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Psych 7.12 "Dead Air" Review

A tv review article by: Ben Wachtel

 

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7.12 – “Dead Air”

 

First things first: R.I.P. Young Shawn IV. As the worst of all four iterations of Young Shawn, I’m not sad to see you go. But eleven episodes into the season and not a single appearance of the series-long staple means it’s time to call it. I’ll miss Corbin Bernsen’s wigs, Young Gus (who was actually a pretty good actor), and, most of all, the jokes about L.A. Law.

 

Psych Dead Air USA

 

I’ve said before that Psych is pretty formulaic. The more memorable episodes are the ones that do something to subvert that format. This was not one of those episodes. Its value was basically generated by pitching the premise of what it would be like if Shawn and Gus hosted a radio show.

Unfortunately, Shawn’s turn at hosting the show, which obviously does not go well for the intended sake of the LOLZ, was not really laugh out loud funny as much as it was utilized as a way to deflate his ego and lead to his replacement by Gus. Much like “The Santa Barbarian Candidate,” an opportunity for Shawn and Gus to have fun adventures presents itself and Shawn takes advantage of it while relegating Gus to his typical sidekick role. However, in this episode, their roles are quickly reversed. The Gus-hosted radio show works a lot better because of how much Gus gets into his radio character, which plays on the character’s typical wannabe player persona.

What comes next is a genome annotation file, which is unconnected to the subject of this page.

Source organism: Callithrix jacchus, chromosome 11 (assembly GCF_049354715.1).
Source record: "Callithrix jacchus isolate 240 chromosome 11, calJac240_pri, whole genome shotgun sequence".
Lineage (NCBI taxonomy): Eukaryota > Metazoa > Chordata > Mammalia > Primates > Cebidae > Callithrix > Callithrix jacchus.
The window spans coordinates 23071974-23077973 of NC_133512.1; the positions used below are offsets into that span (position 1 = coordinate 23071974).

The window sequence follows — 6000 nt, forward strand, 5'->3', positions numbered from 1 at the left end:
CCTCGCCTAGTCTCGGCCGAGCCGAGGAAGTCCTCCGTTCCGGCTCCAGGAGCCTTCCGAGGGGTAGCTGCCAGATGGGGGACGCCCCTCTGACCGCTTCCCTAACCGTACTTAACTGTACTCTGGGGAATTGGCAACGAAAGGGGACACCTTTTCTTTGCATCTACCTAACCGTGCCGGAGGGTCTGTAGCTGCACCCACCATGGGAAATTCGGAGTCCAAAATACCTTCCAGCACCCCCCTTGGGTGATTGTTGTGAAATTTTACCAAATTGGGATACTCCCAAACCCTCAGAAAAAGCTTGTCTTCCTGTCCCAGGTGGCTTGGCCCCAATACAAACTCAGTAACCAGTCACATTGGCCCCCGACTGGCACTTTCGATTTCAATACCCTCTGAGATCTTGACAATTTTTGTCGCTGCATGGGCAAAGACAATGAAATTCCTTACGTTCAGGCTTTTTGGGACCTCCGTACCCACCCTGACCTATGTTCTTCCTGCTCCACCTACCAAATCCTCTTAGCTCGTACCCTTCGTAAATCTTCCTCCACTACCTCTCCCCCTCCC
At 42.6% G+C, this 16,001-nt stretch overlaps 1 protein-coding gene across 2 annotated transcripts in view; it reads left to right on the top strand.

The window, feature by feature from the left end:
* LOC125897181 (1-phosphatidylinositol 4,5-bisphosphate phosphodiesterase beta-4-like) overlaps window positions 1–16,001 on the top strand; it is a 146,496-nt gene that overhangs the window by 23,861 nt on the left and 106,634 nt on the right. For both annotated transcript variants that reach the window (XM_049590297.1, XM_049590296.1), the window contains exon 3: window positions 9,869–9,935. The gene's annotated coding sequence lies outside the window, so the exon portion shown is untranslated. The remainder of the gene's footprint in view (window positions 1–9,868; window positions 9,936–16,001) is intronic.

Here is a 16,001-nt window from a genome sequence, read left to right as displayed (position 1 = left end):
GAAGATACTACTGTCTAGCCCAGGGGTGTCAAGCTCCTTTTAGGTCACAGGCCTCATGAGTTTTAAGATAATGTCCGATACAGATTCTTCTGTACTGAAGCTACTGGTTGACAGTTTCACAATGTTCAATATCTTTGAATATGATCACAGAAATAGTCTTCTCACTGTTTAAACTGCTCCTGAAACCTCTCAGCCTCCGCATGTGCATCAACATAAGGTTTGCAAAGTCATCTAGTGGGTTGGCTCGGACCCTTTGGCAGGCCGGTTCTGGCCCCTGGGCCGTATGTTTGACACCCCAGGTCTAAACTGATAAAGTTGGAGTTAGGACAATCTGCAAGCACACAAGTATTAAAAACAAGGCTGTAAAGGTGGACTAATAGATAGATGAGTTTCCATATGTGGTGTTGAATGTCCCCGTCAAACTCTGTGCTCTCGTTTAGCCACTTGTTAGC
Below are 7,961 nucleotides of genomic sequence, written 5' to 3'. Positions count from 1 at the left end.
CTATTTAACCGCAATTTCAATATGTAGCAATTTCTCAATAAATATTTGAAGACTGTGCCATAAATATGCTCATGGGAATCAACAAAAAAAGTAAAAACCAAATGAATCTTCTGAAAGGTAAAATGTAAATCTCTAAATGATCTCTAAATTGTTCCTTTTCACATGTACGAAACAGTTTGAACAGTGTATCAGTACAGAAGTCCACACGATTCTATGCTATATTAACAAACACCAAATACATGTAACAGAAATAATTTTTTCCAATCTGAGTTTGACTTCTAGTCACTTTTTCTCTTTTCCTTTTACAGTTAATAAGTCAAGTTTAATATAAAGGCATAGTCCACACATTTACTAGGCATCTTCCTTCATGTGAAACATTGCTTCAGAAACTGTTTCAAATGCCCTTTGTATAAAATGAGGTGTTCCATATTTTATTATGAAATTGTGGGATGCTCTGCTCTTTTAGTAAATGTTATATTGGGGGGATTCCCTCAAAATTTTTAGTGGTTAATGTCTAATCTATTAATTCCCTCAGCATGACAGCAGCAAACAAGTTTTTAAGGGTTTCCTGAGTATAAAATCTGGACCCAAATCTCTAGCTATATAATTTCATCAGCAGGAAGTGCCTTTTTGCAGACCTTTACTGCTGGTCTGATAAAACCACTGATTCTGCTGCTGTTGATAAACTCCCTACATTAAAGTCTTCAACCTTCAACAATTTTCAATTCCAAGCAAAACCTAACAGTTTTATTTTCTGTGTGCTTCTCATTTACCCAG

Psych Dead Air USA

 

Like usual, the first few suspects are too obvious to be the real killers, and the primary suspects aren’t brought into the story until later. This is an issue that just about every procedural ever televised has –

House never successfully diagnosed his patients until about 52 minutes into the episode, and Shawn doesn’t have his big revelation until the last ten minutes, either.

 

Psych Dead Air USA

 

But hey, big twist ending. Usually when Shawn pictures the murder taking place, that’s it – he wraps everything up into a neat little package and ties the bow and that’s that. But Stereotypical Comic Book Villain, the stalker that Laura described for the sketch artist, really does exist. Gasp! I really was surprised when he came through the door. But unfortunately, in typical Psych fashion, what suspense was induced by the unexpected shift is quickly alleviated, as the stalker is vanquished just as the police arrive to save the day. This episode did a handful of things to keep the story fresh, but most of them fizzled before they really got off the ground. And I’m not invested enough in the Gus-British girl relationship for the inclusion of their drama to make this episode appealing. Radio verite and red herring jokes aside, this radio-themed episode is one I will have forgotten in a couple weeks.


Ben Wachtel likes baseball, the Boston Celtics, pancakes, tacos, and swam collegiately at Purdue University. You can follow him on Twitter at @benwachtel24.

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